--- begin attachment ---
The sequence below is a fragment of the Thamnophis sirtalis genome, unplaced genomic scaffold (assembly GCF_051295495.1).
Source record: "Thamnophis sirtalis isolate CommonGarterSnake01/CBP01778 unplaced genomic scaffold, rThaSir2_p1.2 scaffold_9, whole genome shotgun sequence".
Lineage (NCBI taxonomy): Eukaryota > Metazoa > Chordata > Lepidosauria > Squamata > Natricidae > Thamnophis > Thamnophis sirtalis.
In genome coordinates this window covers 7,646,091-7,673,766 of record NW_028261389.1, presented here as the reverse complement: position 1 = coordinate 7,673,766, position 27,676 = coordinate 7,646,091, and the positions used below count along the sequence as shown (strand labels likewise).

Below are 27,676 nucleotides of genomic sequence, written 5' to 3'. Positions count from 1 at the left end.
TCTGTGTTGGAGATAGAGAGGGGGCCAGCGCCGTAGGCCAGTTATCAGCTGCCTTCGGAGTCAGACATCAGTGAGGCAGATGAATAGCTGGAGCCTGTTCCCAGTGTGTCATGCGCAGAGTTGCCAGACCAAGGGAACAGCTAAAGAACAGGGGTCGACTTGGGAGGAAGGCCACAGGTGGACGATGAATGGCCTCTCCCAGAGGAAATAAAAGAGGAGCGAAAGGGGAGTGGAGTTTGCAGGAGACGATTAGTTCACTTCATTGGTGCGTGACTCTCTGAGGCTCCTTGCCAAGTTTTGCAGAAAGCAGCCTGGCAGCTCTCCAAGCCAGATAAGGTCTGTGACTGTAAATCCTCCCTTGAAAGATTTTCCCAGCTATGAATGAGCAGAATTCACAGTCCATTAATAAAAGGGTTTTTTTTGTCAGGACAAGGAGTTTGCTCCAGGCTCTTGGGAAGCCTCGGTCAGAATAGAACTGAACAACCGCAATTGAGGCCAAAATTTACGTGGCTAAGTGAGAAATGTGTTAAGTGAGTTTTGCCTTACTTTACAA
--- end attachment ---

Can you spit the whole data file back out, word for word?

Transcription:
The sequence below is a fragment of the Thamnophis sirtalis genome, unplaced genomic scaffold (assembly GCF_051295495.1).
Source record: "Thamnophis sirtalis isolate CommonGarterSnake01/CBP01778 unplaced genomic scaffold, rThaSir2_p1.2 scaffold_9, whole genome shotgun sequence".
Lineage (NCBI taxonomy): Eukaryota > Metazoa > Chordata > Lepidosauria > Squamata > Natricidae > Thamnophis > Thamnophis sirtalis.
In genome coordinates this window covers 7,646,091-7,673,766 of record NW_028261389.1, presented here as the reverse complement: position 1 = coordinate 7,673,766, position 27,676 = coordinate 7,646,091, and the positions used below count along the sequence as shown (strand labels likewise).

Below are 27,676 nucleotides of genomic sequence, written 5' to 3'. Positions count from 1 at the left end.
TCTGTGTTGGAGATAGAGAGGGGGCCAGCGCCGTAGGCCAGTTATCAGCTGCCTTCGGAGTCAGACATCAGTGAGGCAGATGAATAGCTGGAGCCTGTTCCCAGTGTGTCATGCGCAGAGTTGCCAGACCAAGGGAACAGCTAAAGAACAGGGGTCGACTTGGGAGGAAGGCCACAGGTGGACGATGAATGGCCTCTCCCAGAGGAAATAAAAGAGGAGCGAAAGGGGAGTGGAGTTTGCAGGAGACGATTAGTTCACTTCATTGGTGCGTGACTCTCTGAGGCTCCTTGCCAAGTTTTGCAGAAAGCAGCCTGGCAGCTCTCCAAGCCAGATAAGGTCTGTGACTGTAAATCCTCCCTTGAAAGATTTTCCCAGCTATGAATGAGCAGAATTCACAGTCCATTAATAAAAGGGTTTTTTTTGTCAGGACAAGGAGTTTGCTCCAGGCTCTTGGGAAGCCTCGGTCAGAATAGAACTGAACAACCGCAATTGAGGCCAAAATTTACGTGGCTAAGTGAGAAATGTGTTAAGTGAGTTTTGCCTTACTTTACAA